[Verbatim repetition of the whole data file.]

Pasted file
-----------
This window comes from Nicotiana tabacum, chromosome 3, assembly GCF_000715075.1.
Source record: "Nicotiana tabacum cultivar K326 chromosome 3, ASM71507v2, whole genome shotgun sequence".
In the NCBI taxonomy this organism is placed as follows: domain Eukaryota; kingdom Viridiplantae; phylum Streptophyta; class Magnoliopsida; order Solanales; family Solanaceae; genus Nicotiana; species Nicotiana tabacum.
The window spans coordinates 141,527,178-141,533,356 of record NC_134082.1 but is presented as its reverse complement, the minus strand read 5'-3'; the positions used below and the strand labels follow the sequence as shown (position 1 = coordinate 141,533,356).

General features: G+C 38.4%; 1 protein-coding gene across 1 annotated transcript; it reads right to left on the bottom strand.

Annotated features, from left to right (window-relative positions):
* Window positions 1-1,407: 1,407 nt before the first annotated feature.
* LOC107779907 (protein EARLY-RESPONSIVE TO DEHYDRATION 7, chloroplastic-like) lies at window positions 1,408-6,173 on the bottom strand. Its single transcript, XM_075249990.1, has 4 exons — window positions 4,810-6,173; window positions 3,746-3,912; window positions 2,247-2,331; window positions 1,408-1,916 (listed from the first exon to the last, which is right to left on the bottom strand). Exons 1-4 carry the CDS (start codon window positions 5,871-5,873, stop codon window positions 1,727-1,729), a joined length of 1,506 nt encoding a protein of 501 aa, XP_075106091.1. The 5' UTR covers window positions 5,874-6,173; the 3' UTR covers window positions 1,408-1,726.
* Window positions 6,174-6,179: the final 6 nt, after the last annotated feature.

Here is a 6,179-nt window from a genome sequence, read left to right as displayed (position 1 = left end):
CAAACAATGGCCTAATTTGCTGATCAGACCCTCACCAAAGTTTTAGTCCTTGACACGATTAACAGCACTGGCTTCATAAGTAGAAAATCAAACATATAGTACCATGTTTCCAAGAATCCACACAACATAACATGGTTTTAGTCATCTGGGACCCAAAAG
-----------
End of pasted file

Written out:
This window comes from Nicotiana tabacum, chromosome 3, assembly GCF_000715075.1.
Source record: "Nicotiana tabacum cultivar K326 chromosome 3, ASM71507v2, whole genome shotgun sequence".
In the NCBI taxonomy this organism is placed as follows: domain Eukaryota; kingdom Viridiplantae; phylum Streptophyta; class Magnoliopsida; order Solanales; family Solanaceae; genus Nicotiana; species Nicotiana tabacum.
The window spans coordinates 141,527,178-141,533,356 of record NC_134082.1 but is presented as its reverse complement, the minus strand read 5'-3'; the positions used below and the strand labels follow the sequence as shown (position 1 = coordinate 141,533,356).

General features: G+C 38.4%; 1 protein-coding gene across 1 annotated transcript; it reads right to left on the bottom strand.

Annotated features, from left to right (window-relative positions):
* Window positions 1-1,407: 1,407 nt before the first annotated feature.
* LOC107779907 (protein EARLY-RESPONSIVE TO DEHYDRATION 7, chloroplastic-like) lies at window positions 1,408-6,173 on the bottom strand. Its single transcript, XM_075249990.1, has 4 exons — window positions 4,810-6,173; window positions 3,746-3,912; window positions 2,247-2,331; window positions 1,408-1,916 (listed from the first exon to the last, which is right to left on the bottom strand). Exons 1-4 carry the CDS (start codon window positions 5,871-5,873, stop codon window positions 1,727-1,729), a joined length of 1,506 nt encoding a protein of 501 aa, XP_075106091.1. The 5' UTR covers window positions 5,874-6,173; the 3' UTR covers window positions 1,408-1,726.
* Window positions 6,174-6,179: the final 6 nt, after the last annotated feature.

Here is a 6,179-nt window from a genome sequence, read left to right as displayed (position 1 = left end):
CAAACAATGGCCTAATTTGCTGATCAGACCCTCACCAAAGTTTTAGTCCTTGACACGATTAACAGCACTGGCTTCATAAGTAGAAAATCAAACATATAGTACCATGTTTCCAAGAATCCACACAACATAACATGGTTTTAGTCATCTGGGACCCAAAAG